Lowlight

Kamala Beach  gets our collective thumbs down. We hitched a local bus all the way up there from Phuket Town (It is a unique, if somewhat slow experience to save some dosh and do it the way the locals do) hoping to enjoy the surf but the beach was not at all appealing and to top it off the local taxi drivers charge a ridiculous amount of money to drive you the short distance to nearby (and much much prettier) Surin beach. Kamala just doesn’t have a nice feel about it. The streets are shabby and depressing and after experiencing Surin and Kata Noi beaches Kamala just can’t compete.

Accomodation

1. Villareal Heights: This property is located on a hill, set back from the beach and main tourist areas between Kata and Karon. You can walk to the beaches in 10-15 minutes. The rooms are very clean, spacious and have good bathrooms. What sets the place apart is the unbelievably friendly and personalised service of the owners. We only met Phil as his wife was on holidays when we were there but Phil went above and beyond to help us. He took us for an orientation drive around town when we first arrived, gave us a mobile phone (with credit already on it) to use, offered use of his moto for short trips and as we couldn’t use this he personally drove us to places in Kata we wanted to go to on a number of occasions. Cost THB 1650 (A$55) per night.

2. Sawaddi Patong Resort: This is a lovely little resort set back in a quieter part of town so that you can sleep at night when everyone else parties to the wee hours on Bangla Road. Possibly the nicest pool we have come across on our trip and very professional and accommodating staff to boot. Cost THB 1650 (A$55) per night.

3. 99 Oldtown Boutique Guesthouse: This done-up old Chinese shop house was very comfortable, clean and in a central part of Phuket Town – positioned on the mainstreet, Thalang Road. The only thing I didn’t rate so much was the coloured panels of glass along the top of the walls between the rooms. If you have neighbours, as we did, who come home very late and fall asleep (probably pissed) with the lights on you will not be a happy camper if you sleep lightly like moi.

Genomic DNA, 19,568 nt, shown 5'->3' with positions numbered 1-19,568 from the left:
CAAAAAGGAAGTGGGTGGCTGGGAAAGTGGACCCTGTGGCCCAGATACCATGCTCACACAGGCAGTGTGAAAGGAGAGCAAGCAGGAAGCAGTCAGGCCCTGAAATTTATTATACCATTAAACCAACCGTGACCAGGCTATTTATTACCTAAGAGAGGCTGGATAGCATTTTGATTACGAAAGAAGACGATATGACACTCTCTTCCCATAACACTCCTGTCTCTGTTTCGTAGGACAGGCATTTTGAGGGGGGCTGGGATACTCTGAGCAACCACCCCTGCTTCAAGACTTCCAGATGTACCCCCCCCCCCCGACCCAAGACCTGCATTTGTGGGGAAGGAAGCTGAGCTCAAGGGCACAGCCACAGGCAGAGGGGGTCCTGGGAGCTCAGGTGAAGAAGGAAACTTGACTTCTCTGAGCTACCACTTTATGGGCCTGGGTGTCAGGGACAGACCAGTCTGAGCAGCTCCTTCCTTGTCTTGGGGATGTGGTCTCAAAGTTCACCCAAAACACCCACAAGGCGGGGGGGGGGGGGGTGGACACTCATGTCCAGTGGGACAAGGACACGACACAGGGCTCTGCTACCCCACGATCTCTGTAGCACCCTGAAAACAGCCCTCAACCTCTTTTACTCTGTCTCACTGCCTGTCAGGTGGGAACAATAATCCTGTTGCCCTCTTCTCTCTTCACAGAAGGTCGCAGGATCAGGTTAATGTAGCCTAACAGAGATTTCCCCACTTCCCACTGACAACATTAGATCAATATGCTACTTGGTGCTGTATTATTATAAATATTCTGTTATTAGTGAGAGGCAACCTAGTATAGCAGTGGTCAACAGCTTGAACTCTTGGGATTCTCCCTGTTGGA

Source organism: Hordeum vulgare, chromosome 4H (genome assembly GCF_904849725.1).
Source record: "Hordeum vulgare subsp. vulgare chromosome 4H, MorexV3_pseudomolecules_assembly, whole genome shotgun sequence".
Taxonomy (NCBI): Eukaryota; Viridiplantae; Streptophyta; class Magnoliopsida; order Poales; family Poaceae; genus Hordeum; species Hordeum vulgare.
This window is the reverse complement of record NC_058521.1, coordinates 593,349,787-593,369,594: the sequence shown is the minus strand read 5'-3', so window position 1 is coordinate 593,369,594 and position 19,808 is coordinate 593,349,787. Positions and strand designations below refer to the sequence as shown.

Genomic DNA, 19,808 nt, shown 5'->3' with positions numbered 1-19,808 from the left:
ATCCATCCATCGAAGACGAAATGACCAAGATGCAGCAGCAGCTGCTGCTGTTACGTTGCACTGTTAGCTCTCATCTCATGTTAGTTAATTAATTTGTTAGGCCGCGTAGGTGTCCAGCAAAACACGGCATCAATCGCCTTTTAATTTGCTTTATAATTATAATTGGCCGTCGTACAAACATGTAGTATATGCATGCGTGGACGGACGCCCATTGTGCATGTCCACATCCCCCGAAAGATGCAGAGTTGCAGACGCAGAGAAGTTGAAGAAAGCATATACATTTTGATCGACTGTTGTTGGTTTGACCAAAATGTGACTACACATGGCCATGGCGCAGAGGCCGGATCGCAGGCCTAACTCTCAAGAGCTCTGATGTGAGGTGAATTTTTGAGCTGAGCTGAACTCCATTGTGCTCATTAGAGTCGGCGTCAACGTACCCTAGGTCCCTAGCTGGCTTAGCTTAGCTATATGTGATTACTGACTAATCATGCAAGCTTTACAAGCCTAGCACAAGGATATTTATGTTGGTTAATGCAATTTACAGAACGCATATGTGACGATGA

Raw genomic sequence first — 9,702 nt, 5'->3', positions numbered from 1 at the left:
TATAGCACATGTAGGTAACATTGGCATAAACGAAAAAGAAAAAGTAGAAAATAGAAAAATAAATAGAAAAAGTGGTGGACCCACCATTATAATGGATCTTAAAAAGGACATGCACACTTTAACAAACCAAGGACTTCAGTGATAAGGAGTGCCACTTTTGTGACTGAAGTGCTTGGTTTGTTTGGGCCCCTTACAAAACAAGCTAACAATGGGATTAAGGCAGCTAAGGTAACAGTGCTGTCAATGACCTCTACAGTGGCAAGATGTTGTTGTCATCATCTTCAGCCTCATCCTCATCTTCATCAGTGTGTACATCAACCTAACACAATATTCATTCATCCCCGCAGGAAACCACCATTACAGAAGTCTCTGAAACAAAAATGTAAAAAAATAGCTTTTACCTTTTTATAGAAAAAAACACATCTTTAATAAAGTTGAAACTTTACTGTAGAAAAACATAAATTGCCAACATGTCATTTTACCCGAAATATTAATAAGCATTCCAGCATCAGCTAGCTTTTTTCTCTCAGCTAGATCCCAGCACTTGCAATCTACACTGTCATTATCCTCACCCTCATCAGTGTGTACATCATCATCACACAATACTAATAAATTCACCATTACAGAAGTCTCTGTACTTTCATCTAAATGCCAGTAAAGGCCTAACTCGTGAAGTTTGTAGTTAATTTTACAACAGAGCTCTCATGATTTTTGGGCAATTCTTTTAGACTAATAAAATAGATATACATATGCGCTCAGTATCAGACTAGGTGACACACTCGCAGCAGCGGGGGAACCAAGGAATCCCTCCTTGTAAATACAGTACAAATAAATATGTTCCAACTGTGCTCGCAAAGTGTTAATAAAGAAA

Best eating options

In Kata, for beautiful Thai food, you can’t go past Kampung Hill. The prices are reasonable, the food is lovely and the service is great. The setting is a winner too with tasteful Thai and Chinese artwork inside and a pretty garden outside. You can nearly forget you are on the tourist strip. For really great cocktails and wine (with the expensive Thai price tag for wine) to enjoy the gorgeous views of Kata with, either The Boathouse or Mom Tri’s are fabulous. The cocktails made with Thai flavours are the standouts. Both establishments are very upmarket (particularly Mom Tri’s) and receive rave reviews on Trip Advisor for their food, but we felt for the expensive price tag they were little better than what you would eat in most good midrange priced places in Sydney. The other “must eat” venue is the Pad Thai shop located on Karon Hill. The shop actually doesn’t have a name on the awning outside but it is on the righthand side of the road as you head north towards Karon, just past the “Ping Pong Bar” (classy). In Phuket Town we enjoyed a couple of really good meals at Suay. It does mostly Thai dishes with a modern twist and some very fine western options as well. The standout dish for me was without doubt the mango sticky rice spring rolls, flamed mango and black sesame ice cream. The wine list is small but well chosen and not too badly priced for Thailand.  For great Thai food we loved Gotum. The yellow curry was the best I have ever eaten. In fact, every dish was excellent.